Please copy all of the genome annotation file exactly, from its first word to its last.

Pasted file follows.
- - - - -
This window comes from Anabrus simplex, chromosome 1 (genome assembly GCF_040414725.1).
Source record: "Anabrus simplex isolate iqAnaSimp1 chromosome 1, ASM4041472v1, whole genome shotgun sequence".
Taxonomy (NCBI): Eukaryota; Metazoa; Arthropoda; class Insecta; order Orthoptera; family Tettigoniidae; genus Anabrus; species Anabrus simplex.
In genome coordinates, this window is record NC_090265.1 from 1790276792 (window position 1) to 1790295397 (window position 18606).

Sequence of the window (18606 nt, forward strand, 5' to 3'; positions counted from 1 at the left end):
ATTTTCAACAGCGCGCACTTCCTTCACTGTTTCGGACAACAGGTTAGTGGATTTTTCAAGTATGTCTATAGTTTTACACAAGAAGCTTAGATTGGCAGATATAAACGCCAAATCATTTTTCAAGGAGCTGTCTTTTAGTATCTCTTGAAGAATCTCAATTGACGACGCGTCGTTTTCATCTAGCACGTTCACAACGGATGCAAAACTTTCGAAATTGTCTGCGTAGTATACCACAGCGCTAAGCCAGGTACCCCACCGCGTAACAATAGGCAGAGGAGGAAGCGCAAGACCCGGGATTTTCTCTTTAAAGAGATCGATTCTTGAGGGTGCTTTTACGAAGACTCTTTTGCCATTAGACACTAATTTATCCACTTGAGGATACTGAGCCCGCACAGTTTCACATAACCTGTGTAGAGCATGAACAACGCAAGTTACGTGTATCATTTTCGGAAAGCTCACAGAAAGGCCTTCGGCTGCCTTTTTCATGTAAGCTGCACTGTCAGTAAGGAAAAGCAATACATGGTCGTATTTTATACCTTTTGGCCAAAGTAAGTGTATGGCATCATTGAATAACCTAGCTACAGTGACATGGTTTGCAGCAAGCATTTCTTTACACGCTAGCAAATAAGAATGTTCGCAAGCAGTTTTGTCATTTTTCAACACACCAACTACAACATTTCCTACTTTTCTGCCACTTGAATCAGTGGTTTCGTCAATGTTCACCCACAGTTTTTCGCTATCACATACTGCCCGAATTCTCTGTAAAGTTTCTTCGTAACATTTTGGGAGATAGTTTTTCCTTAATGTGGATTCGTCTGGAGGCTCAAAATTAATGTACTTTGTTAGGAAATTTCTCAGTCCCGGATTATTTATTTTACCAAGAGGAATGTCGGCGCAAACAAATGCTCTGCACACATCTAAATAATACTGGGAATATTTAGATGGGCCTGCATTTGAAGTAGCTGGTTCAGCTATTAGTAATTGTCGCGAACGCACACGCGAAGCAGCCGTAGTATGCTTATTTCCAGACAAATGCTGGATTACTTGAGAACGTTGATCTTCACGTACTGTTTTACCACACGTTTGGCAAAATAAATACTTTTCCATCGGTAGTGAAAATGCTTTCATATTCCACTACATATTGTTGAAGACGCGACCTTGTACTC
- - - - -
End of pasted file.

This window comes from Anabrus simplex, chromosome 1 (genome assembly GCF_040414725.1).
Source record: "Anabrus simplex isolate iqAnaSimp1 chromosome 1, ASM4041472v1, whole genome shotgun sequence".
Taxonomy (NCBI): Eukaryota; Metazoa; Arthropoda; class Insecta; order Orthoptera; family Tettigoniidae; genus Anabrus; species Anabrus simplex.
In genome coordinates, this window is record NC_090265.1 from 1790276792 (window position 1) to 1790295397 (window position 18606).

Sequence of the window (18606 nt, forward strand, 5' to 3'; positions counted from 1 at the left end):
ATTTTCAACAGCGCGCACTTCCTTCACTGTTTCGGACAACAGGTTAGTGGATTTTTCAAGTATGTCTATAGTTTTACACAAGAAGCTTAGATTGGCAGATATAAACGCCAAATCATTTTTCAAGGAGCTGTCTTTTAGTATCTCTTGAAGAATCTCAATTGACGACGCGTCGTTTTCATCTAGCACGTTCACAACGGATGCAAAACTTTCGAAATTGTCTGCGTAGTATACCACAGCGCTAAGCCAGGTACCCCACCGCGTAACAATAGGCAGAGGAGGAAGCGCAAGACCCGGGATTTTCTCTTTAAAGAGATCGATTCTTGAGGGTGCTTTTACGAAGACTCTTTTGCCATTAGACACTAATTTATCCACTTGAGGATACTGAGCCCGCACAGTTTCACATAACCTGTGTAGAGCATGAACAACGCAAGTTACGTGTATCATTTTCGGAAAGCTCACAGAAAGGCCTTCGGCTGCCTTTTTCATGTAAGCTGCACTGTCAGTAAGGAAAAGCAATACATGGTCGTATTTTATACCTTTTGGCCAAAGTAAGTGTATGGCATCATTGAATAACCTAGCTACAGTGACATGGTTTGCAGCAAGCATTTCTTTACACGCTAGCAAATAAGAATGTTCGCAAGCAGTTTTGTCATTTTTCAACACACCAACTACAACATTTCCTACTTTTCTGCCACTTGAATCAGTGGTTTCGTCAATGTTCACCCACAGTTTTTCGCTATCACATACTGCCCGAATTCTCTGTAAAGTTTCTTCGTAACATTTTGGGAGATAGTTTTTCCTTAATGTGGATTCGTCTGGAGGCTCAAAATTAATGTACTTTGTTAGGAAATTTCTCAGTCCCGGATTATTTATTTTACCAAGAGGAATGTCGGCGCAAACAAATGCTCTGCACACATCTAAATAATACTGGGAATATTTAGATGGGCCTGCATTTGAAGTAGCTGGTTCAGCTATTAGTAATTGTCGCGAACGCACACGCGAAGCAGCCGTAGTATGCTTATTTCCAGACAAATGCTGGATTACTTGAGAACGTTGATCTTCACGTACTGTTTTACCACACGTTTGGCAAAATAAATACTTTTCCATCGGTAGTGAAAATGCTTTCATATTCCACTACATATTGTTGAAGACGCGACCTTGTACTC